“his story is an achingly human one, mired in quotidian details”

2. Eponymous


  1. (of a person) giving their name to something.
    “the eponymous hero of the novel”
    • (of a thing) named after a particular person.
      “Roseanne’s eponymous hit TV series”

3. Swashbuckle

[By no means a complex or new-to-me word, I just love that it exists and hate that it’s so typecast. It’s not used enough outside of the pirate realm and I think it should be.]

past tense: swashbuckled; past participle: swashbuckled
  1. engage in daring and romantic adventures with ostentatious bravado or flamboyance.
    “a crew of swashbuckling buccaneers”

4. Corporeal

  1. of or relating to a person’s body, especially as opposed to their spirit.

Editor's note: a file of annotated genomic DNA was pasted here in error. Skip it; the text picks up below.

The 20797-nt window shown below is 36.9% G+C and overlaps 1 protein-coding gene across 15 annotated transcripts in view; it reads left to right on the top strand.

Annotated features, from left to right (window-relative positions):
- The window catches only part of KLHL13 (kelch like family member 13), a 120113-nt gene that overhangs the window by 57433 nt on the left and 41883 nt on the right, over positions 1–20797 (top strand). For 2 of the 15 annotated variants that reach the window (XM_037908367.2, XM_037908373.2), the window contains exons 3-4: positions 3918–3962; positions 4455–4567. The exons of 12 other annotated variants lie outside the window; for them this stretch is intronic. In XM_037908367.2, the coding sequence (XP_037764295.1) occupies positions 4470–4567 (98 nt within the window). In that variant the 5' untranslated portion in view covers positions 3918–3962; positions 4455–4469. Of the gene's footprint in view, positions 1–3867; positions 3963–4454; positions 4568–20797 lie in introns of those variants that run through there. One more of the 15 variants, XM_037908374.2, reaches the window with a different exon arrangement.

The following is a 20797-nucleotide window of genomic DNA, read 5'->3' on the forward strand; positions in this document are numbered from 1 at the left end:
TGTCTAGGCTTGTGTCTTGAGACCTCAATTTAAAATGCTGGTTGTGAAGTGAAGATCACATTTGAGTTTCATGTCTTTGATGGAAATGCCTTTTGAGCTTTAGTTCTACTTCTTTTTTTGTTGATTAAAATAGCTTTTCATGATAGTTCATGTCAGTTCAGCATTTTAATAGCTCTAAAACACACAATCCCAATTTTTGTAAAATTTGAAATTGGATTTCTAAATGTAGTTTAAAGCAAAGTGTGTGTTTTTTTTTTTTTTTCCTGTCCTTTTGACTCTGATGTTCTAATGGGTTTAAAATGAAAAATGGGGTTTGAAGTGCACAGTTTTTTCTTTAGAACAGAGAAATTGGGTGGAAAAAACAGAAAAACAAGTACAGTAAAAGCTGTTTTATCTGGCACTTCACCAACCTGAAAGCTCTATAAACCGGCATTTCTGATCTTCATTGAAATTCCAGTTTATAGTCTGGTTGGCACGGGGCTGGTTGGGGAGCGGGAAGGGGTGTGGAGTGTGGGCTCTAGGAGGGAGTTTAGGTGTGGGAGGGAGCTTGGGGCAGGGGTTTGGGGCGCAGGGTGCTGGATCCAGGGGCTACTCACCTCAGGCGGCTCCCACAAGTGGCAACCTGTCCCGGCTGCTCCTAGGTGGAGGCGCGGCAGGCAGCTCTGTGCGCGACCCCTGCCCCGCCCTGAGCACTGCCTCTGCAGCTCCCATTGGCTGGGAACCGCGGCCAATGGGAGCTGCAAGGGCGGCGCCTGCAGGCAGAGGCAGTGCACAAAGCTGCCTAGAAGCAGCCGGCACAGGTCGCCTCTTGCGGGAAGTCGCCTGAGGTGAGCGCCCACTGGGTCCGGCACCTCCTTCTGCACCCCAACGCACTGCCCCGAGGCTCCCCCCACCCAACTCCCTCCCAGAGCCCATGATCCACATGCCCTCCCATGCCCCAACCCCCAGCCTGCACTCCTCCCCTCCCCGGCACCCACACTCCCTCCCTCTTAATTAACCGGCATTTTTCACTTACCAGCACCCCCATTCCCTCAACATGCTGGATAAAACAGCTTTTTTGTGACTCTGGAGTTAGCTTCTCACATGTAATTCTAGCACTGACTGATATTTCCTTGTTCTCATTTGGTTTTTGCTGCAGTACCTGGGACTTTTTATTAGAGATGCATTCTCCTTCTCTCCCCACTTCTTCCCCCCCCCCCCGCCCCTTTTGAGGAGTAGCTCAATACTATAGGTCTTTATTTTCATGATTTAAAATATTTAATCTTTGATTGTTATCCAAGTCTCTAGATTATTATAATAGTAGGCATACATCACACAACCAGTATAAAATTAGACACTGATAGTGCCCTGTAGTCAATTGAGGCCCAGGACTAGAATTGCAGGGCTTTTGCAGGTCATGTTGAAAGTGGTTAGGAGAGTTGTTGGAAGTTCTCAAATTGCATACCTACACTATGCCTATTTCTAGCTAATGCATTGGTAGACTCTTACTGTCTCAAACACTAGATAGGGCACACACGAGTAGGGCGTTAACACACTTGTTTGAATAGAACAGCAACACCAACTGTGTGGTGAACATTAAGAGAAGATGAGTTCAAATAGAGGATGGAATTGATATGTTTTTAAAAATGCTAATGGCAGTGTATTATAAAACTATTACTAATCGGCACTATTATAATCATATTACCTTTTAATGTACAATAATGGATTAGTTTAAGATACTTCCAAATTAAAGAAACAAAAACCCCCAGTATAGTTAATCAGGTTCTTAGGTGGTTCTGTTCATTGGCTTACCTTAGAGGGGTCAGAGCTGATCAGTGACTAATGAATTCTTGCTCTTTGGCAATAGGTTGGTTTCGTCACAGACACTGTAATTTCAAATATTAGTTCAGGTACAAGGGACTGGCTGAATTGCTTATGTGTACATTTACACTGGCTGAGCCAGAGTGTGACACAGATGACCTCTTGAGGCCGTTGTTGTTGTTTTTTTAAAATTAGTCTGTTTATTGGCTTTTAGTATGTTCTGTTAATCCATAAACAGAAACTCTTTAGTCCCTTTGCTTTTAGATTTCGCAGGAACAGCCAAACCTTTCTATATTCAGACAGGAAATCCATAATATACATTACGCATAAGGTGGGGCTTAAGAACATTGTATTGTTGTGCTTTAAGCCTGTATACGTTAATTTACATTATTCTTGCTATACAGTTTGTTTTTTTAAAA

“he was frank about his corporeal appetites”
    • having a body.
      “a corporeal God”

5. Kerfuffle



BRITISH informal
  1. a commotion or fuss, especially one caused by conflicting views.
    “there was a kerfuffle over the chairmanship”

6. Castigated



past tense: castigated; past participle: castigated
  1. reprimand (someone) severely.
    “Some lawmakers, military analysts and former soldiers have castigated both the White House and NATO for failing to understand tribal conflicts.” ~ The Cheat Sheet

    What are some of your favorite words? 

A Mom’s Truthful Snow Day Experience in Two Texts

Across the country, moms and dads have been cooped up with their kids this week in what seems like an endless string of snow days. Fellow parents can attest that these frosty furloughs from our daily routines aren’t all rosy cheeks and hot chocolate. Sure, I “like” Facebook posts of friends’ kids out in the snow with their frozen snot mustaches atop chattering blue lips, but I relate more to the on-the-verge cries for help. When you have no physical contact with anyone over the age of nine for days on end, it’s a slippery slope from Norman Rockwell to Norman Bates.